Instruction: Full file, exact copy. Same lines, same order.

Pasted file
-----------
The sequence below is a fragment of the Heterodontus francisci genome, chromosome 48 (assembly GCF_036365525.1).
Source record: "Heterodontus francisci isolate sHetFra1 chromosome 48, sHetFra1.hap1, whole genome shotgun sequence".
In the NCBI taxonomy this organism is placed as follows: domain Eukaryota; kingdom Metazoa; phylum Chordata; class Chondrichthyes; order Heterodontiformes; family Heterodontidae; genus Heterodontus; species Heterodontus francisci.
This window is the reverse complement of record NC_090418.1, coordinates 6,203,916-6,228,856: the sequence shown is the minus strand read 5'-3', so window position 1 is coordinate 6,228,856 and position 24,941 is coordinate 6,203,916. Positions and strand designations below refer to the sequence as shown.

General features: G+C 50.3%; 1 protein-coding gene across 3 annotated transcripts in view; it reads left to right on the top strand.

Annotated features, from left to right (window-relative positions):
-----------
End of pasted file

The sequence below is a fragment of the Heterodontus francisci genome, chromosome 48 (assembly GCF_036365525.1).
Source record: "Heterodontus francisci isolate sHetFra1 chromosome 48, sHetFra1.hap1, whole genome shotgun sequence".
In the NCBI taxonomy this organism is placed as follows: domain Eukaryota; kingdom Metazoa; phylum Chordata; class Chondrichthyes; order Heterodontiformes; family Heterodontidae; genus Heterodontus; species Heterodontus francisci.
This window is the reverse complement of record NC_090418.1, coordinates 6,203,916-6,228,856: the sequence shown is the minus strand read 5'-3', so window position 1 is coordinate 6,228,856 and position 24,941 is coordinate 6,203,916. Positions and strand designations below refer to the sequence as shown.

General features: G+C 50.3%; 1 protein-coding gene across 3 annotated transcripts in view; it reads left to right on the top strand.

Annotated features, from left to right (window-relative positions):